Last month we kicked off our monthly series of regular, bite-size, data-focused updates for Meta. Thanks to all who contributed to the discussion and suggested ideas for upcoming analyses.
One topic many people were particularly interested in hearing about is recent change to improve how welcoming Stack Overflow is; let's take this month to look at this issue a bit. Internal teams at Stack Overflow have been working on many projects related to how developers engage here but let's focus on two events:
Notice that the blog post is a statement of values that did not involve any product changes, while the CoC launch (while also a statement of values) did involve product changes. When the CoC launched, we updated options for comment flagging, including adjusting flagging reasons and allowing all users to flag comments on their own post.
What kind of impact can we measure from either of these events? First off, let's walk through a (non-exhaustive) list of quantities that don't exhibit any change over the past year, through both of these events.
- The proportion of questions that are of good quality, and the proportion of questions by new users (
Rep < 111) that are of good quality
- The proportion of questions that are closed
- The number of comments ever posted per question
- Voting patterns on questions (proportion of questions with positive or negative votes)
We do see changes in flagging patterns since August, but that is expected since more people can flag in more ways since the launch of CoC.
WOW, not so interesting, right?! This is all largely good news for us, though. These changes/events were not disruptive to how Stack Overflow functions overall.
Voting patterns on answers are slightly different. First, let's take a look at the trend for answers that have a positive score.
This plot shows, since the beginning of 2018, what proportion of answers have a positive score at 7 days after posting, and at 60 days after posting. The trend is overall mostly flat, indicating no significant change over the year (this is what the plots of the other quantities I mentioned above look like as well). See how the line for 60 days is shifted higher, indicating that more helpful answers are discovered by 60 days than are found by 7 days.
Next, let's take a look at answers that have a negative score.
There are several differences for the answers that have a negative score, compared to the positive ones. There isn't much difference between 7 days and 60 days after posting, indicating that new unhelpful answers aren't being "discovered" or identified the way new helpful answers are. Also, the overall proportion is much lower; more questions are identified as helpful through a positive score than unhelpful through a negative score by about 4 or 5 times.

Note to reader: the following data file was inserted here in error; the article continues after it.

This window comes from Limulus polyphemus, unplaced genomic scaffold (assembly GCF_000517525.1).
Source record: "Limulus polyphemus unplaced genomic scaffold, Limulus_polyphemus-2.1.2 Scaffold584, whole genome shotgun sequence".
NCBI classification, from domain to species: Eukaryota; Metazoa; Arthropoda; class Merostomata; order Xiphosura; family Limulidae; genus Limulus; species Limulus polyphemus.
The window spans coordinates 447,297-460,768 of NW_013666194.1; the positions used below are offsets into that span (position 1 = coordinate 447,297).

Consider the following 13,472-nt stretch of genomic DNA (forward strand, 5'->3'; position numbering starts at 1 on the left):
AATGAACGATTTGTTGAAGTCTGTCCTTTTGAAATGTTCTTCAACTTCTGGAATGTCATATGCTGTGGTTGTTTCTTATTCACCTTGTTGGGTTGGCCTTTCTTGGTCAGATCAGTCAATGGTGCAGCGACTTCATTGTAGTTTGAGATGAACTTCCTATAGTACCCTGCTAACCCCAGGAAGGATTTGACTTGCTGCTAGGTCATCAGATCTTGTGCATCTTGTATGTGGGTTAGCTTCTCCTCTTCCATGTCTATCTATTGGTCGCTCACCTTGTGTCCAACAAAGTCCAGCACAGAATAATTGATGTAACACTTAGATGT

Why I chose to include this analysis is that we can see some evidence of change with time here. The proportion of answers with a negative score appears lower after Jay's blog post than before. How much lower? Using a t-test, about 1% lower, dropping from about 9% to about 8% (p<<0.05).
The p-value says this is unlikely to be a random effect, but let's think about this a little more. I did just tell you that I looked at a lot of different metrics on Stack Overflow, which means we should worry about multiple comparisons. On the other hand, this small shift is robust to subsampling approaches. I think it's likely to be real.
So what does a small shift in answer downvoting like this mean? Is it good news or bad news? I am quite confident that opinions will differ, but paired with the lack of change in answer upvoting, question voting, question quality, question closure, etc. I mostly find it interesting that we can probably measure a change in site behavior from a public statement of values alone. These types of metrics are only a few of the ways we are working to understand and quantify the impact of decisions, and we can share more, if there's interest.
That's this month's slightly-more-than-bite-size data science time! Thoughts? Do you have topic ideas for future data science explorations?